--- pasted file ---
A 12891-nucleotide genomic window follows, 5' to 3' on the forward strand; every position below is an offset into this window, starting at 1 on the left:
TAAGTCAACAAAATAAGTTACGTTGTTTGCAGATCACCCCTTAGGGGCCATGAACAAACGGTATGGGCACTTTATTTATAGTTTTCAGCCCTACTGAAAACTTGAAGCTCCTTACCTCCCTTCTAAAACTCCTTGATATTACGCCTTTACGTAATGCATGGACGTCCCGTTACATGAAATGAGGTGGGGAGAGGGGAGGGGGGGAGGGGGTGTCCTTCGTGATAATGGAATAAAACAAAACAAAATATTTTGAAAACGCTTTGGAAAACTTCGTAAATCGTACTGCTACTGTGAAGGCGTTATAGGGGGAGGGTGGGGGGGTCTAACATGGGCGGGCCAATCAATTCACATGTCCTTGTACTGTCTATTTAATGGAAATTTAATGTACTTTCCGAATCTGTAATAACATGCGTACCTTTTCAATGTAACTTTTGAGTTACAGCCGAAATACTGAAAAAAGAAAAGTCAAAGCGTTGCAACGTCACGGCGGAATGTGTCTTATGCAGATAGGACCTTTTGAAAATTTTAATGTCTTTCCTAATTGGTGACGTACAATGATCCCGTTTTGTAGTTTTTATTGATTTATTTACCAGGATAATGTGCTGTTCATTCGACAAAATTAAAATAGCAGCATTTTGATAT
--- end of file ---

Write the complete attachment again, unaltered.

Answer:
A 12891-nucleotide genomic window follows, 5' to 3' on the forward strand; every position below is an offset into this window, starting at 1 on the left:
TAAGTCAACAAAATAAGTTACGTTGTTTGCAGATCACCCCTTAGGGGCCATGAACAAACGGTATGGGCACTTTATTTATAGTTTTCAGCCCTACTGAAAACTTGAAGCTCCTTACCTCCCTTCTAAAACTCCTTGATATTACGCCTTTACGTAATGCATGGACGTCCCGTTACATGAAATGAGGTGGGGAGAGGGGAGGGGGGGAGGGGGTGTCCTTCGTGATAATGGAATAAAACAAAACAAAATATTTTGAAAACGCTTTGGAAAACTTCGTAAATCGTACTGCTACTGTGAAGGCGTTATAGGGGGAGGGTGGGGGGGTCTAACATGGGCGGGCCAATCAATTCACATGTCCTTGTACTGTCTATTTAATGGAAATTTAATGTACTTTCCGAATCTGTAATAACATGCGTACCTTTTCAATGTAACTTTTGAGTTACAGCCGAAATACTGAAAAAAGAAAAGTCAAAGCGTTGCAACGTCACGGCGGAATGTGTCTTATGCAGATAGGACCTTTTGAAAATTTTAATGTCTTTCCTAATTGGTGACGTACAATGATCCCGTTTTGTAGTTTTTATTGATTTATTTACCAGGATAATGTGCTGTTCATTCGACAAAATTAAAATAGCAGCATTTTGATAT